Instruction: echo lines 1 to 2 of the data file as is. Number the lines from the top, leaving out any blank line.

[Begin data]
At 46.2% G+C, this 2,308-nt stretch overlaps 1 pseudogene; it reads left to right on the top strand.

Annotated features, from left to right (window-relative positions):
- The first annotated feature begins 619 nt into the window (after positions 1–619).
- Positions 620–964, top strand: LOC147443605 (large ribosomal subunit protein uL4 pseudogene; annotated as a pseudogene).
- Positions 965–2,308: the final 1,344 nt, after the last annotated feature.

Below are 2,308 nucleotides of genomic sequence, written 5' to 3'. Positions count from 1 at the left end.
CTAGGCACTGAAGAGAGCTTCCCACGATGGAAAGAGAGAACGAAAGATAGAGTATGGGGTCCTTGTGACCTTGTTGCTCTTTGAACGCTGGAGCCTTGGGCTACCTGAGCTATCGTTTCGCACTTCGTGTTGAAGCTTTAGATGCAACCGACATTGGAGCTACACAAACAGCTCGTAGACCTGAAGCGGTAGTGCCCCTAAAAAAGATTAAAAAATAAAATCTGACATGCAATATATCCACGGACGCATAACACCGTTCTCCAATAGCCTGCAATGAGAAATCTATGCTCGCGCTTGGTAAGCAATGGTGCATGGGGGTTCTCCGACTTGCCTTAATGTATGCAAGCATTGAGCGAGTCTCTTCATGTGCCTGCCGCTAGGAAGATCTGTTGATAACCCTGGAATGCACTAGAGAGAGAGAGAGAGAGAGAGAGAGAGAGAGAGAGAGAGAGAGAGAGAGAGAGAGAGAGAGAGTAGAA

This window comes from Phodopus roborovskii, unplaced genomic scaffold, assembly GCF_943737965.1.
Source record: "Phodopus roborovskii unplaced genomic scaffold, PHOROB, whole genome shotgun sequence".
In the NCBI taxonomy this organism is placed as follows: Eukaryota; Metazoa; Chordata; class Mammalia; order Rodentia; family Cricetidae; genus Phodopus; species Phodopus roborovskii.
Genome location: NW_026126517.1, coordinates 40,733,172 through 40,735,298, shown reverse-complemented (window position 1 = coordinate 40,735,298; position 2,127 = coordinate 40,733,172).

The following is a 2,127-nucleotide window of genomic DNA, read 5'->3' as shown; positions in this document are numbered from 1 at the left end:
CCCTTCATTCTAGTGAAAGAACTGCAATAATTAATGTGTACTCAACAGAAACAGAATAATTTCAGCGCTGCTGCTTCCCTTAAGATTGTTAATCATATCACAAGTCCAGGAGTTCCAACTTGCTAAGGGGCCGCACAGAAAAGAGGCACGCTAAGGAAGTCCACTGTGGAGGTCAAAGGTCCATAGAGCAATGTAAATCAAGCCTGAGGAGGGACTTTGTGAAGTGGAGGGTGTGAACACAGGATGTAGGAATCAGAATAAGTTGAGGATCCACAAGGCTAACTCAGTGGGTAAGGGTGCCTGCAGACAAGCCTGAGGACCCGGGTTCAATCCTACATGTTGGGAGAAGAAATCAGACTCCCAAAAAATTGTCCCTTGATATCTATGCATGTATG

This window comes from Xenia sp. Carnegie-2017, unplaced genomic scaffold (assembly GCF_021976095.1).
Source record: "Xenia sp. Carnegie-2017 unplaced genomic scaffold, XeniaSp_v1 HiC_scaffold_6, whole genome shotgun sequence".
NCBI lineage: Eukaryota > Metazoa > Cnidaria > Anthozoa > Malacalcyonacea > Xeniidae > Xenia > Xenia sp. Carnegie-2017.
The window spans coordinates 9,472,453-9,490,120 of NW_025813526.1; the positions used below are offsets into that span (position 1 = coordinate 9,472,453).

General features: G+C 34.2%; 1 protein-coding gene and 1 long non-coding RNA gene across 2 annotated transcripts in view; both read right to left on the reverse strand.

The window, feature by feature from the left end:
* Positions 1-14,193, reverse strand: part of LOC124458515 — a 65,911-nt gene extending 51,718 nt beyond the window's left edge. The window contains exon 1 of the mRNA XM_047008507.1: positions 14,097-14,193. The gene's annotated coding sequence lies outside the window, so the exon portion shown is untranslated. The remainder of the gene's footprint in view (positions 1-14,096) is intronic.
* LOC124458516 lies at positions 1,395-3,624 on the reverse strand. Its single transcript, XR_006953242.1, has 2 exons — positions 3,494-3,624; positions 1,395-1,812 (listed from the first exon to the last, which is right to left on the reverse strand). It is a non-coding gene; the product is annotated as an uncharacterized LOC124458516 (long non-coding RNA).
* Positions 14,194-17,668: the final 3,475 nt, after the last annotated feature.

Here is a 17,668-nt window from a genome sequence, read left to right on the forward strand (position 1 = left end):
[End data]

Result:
At 46.2% G+C, this 2,308-nt stretch overlaps 1 pseudogene; it reads left to right on the top strand.

Annotated features, from left to right (window-relative positions):